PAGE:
Consortia Show Signs of Strength

A few state- or systemwide organizations supporting digital learning have closed in recent years, but those left standing have solidified their value, according to a new WCET report.

October 24, 2018
 

Consortium organizations dedicated to supporting digital learning and technology efforts at member institutions remain valuable even as a few have closed in recent years, according to a new report this month from the WICHE Cooperative for Educational Technologies (WCET).

The report, written by WCET’s Russell Poulin and Terri Taylor Straut, is a sequel of sorts to the organization’s 2008 survey, offering an opportunity to reflect on how the role of consortia has changed -- and how it has remained the same.

The original survey received responses from 39 organizations. Of those, five have since closed, while nine others have transitioned to new missions or changed their names.

The new survey received 32 responses from existing organizations -- 29 from the U.S. and three from Canada. The majority of respondents (27 of 32) exclusively serve public institutions, while four serve a mixture of privates and publics, and one serves exclusively private institutions.

Respondents were presented with a list of tasks and asked to identify the ones they tackle. The most commonly cited tasks were brokering partnerships between member institutions, contributing to faculty development and facilitating course sharing between members.

Other oft-cited activities included creating a joint online listing or course catalog, offering open educational resources, preparing students for online learning and operating a repository of online learning objects. Poulin and Strauss noted that far more consortia this time around identified OER, reflecting ongoing trends elsewhere in the sector.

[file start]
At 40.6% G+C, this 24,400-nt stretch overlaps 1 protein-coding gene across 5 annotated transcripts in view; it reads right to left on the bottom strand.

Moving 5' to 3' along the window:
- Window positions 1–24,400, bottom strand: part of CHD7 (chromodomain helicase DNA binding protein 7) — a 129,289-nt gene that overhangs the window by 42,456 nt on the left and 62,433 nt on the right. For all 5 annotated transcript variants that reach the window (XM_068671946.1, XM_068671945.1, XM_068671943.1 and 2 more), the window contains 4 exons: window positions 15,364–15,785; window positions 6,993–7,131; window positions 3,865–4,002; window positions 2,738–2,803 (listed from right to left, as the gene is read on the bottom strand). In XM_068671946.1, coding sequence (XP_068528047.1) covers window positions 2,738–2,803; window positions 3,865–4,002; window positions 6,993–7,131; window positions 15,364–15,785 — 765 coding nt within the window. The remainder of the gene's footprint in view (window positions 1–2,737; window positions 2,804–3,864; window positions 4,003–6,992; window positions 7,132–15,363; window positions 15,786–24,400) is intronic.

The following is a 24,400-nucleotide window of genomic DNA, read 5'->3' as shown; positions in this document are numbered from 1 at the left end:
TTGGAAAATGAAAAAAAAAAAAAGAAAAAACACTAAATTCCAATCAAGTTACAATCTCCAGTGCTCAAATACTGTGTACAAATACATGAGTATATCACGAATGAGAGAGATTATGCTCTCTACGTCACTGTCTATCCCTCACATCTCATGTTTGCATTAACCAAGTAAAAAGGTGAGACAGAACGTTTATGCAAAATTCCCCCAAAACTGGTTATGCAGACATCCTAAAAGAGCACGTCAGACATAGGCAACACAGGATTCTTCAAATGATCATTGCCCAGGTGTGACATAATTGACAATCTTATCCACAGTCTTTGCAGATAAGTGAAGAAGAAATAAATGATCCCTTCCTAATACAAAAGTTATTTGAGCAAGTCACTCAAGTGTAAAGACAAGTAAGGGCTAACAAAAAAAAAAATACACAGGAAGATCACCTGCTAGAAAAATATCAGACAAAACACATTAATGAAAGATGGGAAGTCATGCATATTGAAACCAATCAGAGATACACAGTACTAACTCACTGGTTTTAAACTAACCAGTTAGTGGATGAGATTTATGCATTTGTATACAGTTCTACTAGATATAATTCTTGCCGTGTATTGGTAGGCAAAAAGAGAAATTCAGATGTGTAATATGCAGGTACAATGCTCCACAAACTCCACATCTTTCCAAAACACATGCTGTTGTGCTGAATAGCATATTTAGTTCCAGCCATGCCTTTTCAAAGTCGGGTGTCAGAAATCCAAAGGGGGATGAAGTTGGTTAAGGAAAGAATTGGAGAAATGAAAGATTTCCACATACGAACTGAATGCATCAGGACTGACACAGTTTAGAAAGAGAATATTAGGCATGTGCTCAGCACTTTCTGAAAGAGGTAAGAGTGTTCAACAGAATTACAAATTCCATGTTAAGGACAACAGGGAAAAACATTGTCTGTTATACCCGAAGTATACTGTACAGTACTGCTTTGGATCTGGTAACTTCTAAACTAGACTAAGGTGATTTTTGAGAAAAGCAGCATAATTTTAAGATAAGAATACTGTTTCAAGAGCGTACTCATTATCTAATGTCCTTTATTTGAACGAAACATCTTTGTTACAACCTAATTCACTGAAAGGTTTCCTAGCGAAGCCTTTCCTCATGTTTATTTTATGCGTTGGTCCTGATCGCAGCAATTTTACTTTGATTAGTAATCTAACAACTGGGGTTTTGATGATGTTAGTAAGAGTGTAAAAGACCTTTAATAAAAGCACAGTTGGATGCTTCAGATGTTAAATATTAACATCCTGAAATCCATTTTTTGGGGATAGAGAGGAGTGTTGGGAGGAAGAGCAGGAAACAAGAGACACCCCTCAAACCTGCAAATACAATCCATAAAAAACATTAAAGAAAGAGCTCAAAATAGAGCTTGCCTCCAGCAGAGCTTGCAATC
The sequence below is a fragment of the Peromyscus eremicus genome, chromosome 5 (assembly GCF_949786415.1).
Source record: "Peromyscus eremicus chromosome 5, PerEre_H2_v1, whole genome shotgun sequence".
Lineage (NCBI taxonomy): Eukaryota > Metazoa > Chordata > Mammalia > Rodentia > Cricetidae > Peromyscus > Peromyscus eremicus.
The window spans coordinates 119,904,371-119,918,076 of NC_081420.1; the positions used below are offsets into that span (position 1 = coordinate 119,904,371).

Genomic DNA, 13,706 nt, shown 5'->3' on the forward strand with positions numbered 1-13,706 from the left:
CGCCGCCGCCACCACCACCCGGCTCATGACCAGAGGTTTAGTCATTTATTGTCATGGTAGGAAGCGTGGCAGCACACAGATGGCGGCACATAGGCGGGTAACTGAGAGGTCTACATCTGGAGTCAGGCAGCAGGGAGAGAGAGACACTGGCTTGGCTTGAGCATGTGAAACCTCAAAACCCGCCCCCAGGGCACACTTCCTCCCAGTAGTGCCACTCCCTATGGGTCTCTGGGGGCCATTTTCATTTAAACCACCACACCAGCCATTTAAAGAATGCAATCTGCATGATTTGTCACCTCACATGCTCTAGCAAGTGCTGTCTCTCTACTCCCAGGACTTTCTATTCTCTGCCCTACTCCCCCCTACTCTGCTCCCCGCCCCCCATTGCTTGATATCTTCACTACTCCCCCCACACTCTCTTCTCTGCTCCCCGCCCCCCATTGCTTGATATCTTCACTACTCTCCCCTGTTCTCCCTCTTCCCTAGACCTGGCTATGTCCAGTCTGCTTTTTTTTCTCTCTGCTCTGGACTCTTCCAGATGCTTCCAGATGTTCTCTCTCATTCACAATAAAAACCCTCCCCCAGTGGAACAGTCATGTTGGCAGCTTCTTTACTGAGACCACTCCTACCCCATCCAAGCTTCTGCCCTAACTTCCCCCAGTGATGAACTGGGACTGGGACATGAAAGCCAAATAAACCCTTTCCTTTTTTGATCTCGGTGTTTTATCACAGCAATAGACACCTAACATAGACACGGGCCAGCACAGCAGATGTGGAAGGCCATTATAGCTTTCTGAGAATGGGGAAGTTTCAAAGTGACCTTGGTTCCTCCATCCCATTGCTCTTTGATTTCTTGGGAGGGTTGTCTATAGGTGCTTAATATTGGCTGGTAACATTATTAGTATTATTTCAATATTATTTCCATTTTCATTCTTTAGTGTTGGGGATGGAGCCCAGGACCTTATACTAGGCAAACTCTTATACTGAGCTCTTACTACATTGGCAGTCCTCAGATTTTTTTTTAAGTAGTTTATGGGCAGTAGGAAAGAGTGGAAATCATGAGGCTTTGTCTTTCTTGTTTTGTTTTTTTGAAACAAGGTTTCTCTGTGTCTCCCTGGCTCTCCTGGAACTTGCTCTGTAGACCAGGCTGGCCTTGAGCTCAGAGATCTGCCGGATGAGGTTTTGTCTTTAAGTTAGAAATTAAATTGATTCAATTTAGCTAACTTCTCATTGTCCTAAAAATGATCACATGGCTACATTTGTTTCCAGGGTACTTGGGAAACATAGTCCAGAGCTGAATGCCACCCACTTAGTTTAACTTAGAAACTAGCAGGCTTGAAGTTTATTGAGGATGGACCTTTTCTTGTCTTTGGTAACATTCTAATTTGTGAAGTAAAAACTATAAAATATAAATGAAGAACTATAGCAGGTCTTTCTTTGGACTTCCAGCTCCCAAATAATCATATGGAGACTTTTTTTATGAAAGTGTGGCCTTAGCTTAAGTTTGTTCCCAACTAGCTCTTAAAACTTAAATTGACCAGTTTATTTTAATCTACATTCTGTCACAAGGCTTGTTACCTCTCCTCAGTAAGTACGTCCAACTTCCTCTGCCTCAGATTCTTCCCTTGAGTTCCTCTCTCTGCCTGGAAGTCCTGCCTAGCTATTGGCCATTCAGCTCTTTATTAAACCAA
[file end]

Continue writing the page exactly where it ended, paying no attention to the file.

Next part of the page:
Van Davis, principal at Foghlam Consulting who spent eight years coordinating interinstitutional collaboration in various roles at the Texas Higher Education Coordinating Board, said after reading the report that he sees solidifying evidence that institutions are growing more comfortable relinquishing their in-house grip on some of their core academic services.

“This jump in consortia-led faculty development might indicate that some institutions are much more comfortable outsourcing academic and student support services to institutional consortia that share common values and missions than vendors,” Davis said.

The big takeaway for Poulin, WCET’s director of policy and analysis, was the organizations’ increasing focus on exploring the possibilities of emerging technologies.

“Given the growing number of innovations that emerge every day, such cooperation is going to become more and more necessary,” Poulin said in an interview. “We can’t do it all on our own.”

The closure of several organizations has raised some questions about the long-term financial viability of organizations that aren’t directly serving students. Indeed, the report finds that almost two-thirds of these organizations rely on one or two funding streams, and many organizations that have more than two streams tend to get most of their funding from one source.

“While there is more diversity now in revenue streams than in 2008, many of these organizations are still at risk to changes in governments, changes in system or institutional leadership and priorities, economic downturns, and other overseen occurrences,” the report reads.

While these organizations clearly span a wide range of responsibilities, some tasks continue to fall outside their purview. A majority of respondents listed academic portfolio reviews, open textbooks, transfer agreements between institutions and academic advising as activities they don’t handle.

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